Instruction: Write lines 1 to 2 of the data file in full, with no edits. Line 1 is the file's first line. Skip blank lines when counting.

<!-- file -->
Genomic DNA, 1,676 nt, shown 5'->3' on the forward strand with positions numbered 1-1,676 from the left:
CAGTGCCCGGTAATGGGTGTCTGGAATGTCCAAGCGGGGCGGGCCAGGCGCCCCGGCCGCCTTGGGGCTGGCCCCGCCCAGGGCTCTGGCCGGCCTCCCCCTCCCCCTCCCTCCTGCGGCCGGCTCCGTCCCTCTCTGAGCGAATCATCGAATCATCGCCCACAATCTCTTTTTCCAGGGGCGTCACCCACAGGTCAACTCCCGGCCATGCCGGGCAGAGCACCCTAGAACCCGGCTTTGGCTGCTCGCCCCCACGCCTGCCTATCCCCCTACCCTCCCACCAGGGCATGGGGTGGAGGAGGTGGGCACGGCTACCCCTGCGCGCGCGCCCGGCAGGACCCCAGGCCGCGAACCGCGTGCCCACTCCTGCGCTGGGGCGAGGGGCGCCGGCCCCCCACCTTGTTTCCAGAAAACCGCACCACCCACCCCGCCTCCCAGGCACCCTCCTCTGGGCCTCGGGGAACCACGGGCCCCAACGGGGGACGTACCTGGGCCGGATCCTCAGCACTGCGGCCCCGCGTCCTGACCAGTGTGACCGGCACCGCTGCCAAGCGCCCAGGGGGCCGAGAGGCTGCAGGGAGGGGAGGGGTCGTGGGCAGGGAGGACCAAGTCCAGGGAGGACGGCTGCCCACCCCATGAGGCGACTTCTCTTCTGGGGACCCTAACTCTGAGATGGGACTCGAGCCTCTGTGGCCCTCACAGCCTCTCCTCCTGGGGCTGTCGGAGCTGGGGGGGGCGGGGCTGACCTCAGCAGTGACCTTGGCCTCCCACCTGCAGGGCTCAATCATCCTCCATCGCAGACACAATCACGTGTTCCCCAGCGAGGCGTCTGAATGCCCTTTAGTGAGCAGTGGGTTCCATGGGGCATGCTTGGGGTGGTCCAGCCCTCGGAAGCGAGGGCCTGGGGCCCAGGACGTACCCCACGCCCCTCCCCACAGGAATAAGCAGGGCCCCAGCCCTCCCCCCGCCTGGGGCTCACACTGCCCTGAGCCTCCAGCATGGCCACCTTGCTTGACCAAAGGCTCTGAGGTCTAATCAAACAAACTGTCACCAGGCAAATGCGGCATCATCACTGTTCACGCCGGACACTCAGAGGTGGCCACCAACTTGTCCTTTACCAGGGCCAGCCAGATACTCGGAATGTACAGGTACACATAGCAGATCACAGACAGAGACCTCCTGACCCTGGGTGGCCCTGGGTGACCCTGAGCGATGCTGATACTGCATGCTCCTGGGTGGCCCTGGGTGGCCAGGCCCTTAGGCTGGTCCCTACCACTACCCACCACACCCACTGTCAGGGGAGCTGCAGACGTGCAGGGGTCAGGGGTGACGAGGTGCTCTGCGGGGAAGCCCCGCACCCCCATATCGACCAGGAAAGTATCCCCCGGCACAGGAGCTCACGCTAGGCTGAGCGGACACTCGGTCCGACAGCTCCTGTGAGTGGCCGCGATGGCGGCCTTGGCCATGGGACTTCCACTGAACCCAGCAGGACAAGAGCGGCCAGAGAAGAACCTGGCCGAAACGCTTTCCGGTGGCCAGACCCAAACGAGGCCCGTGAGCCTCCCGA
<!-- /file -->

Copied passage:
Genomic DNA, 1,676 nt, shown 5'->3' on the forward strand with positions numbered 1-1,676 from the left:
CAGTGCCCGGTAATGGGTGTCTGGAATGTCCAAGCGGGGCGGGCCAGGCGCCCCGGCCGCCTTGGGGCTGGCCCCGCCCAGGGCTCTGGCCGGCCTCCCCCTCCCCCTCCCTCCTGCGGCCGGCTCCGTCCCTCTCTGAGCGAATCATCGAATCATCGCCCACAATCTCTTTTTCCAGGGGCGTCACCCACAGGTCAACTCCCGGCCATGCCGGGCAGAGCACCCTAGAACCCGGCTTTGGCTGCTCGCCCCCACGCCTGCCTATCCCCCTACCCTCCCACCAGGGCATGGGGTGGAGGAGGTGGGCACGGCTACCCCTGCGCGCGCGCCCGGCAGGACCCCAGGCCGCGAACCGCGTGCCCACTCCTGCGCTGGGGCGAGGGGCGCCGGCCCCCCACCTTGTTTCCAGAAAACCGCACCACCCACCCCGCCTCCCAGGCACCCTCCTCTGGGCCTCGGGGAACCACGGGCCCCAACGGGGGACGTACCTGGGCCGGATCCTCAGCACTGCGGCCCCGCGTCCTGACCAGTGTGACCGGCACCGCTGCCAAGCGCCCAGGGGGCCGAGAGGCTGCAGGGAGGGGAGGGGTCGTGGGCAGGGAGGACCAAGTCCAGGGAGGACGGCTGCCCACCCCATGAGGCGACTTCTCTTCTGGGGACCCTAACTCTGAGATGGGACTCGAGCCTCTGTGGCCCTCACAGCCTCTCCTCCTGGGGCTGTCGGAGCTGGGGGGGGCGGGGCTGACCTCAGCAGTGACCTTGGCCTCCCACCTGCAGGGCTCAATCATCCTCCATCGCAGACACAATCACGTGTTCCCCAGCGAGGCGTCTGAATGCCCTTTAGTGAGCAGTGGGTTCCATGGGGCATGCTTGGGGTGGTCCAGCCCTCGGAAGCGAGGGCCTGGGGCCCAGGACGTACCCCACGCCCCTCCCCACAGGAATAAGCAGGGCCCCAGCCCTCCCCCCGCCTGGGGCTCACACTGCCCTGAGCCTCCAGCATGGCCACCTTGCTTGACCAAAGGCTCTGAGGTCTAATCAAACAAACTGTCACCAGGCAAATGCGGCATCATCACTGTTCACGCCGGACACTCAGAGGTGGCCACCAACTTGTCCTTTACCAGGGCCAGCCAGATACTCGGAATGTACAGGTACACATAGCAGATCACAGACAGAGACCTCCTGACCCTGGGTGGCCCTGGGTGACCCTGAGCGATGCTGATACTGCATGCTCCTGGGTGGCCCTGGGTGGCCAGGCCCTTAGGCTGGTCCCTACCACTACCCACCACACCCACTGTCAGGGGAGCTGCAGACGTGCAGGGGTCAGGGGTGACGAGGTGCTCTGCGGGGAAGCCCCGCACCCCCATATCGACCAGGAAAGTATCCCCCGGCACAGGAGCTCACGCTAGGCTGAGCGGACACTCGGTCCGACAGCTCCTGTGAGTGGCCGCGATGGCGGCCTTGGCCATGGGACTTCCACTGAACCCAGCAGGACAAGAGCGGCCAGAGAAGAACCTGGCCGAAACGCTTTCCGGTGGCCAGACCCAAACGAGGCCCGTGAGCCTCCCGA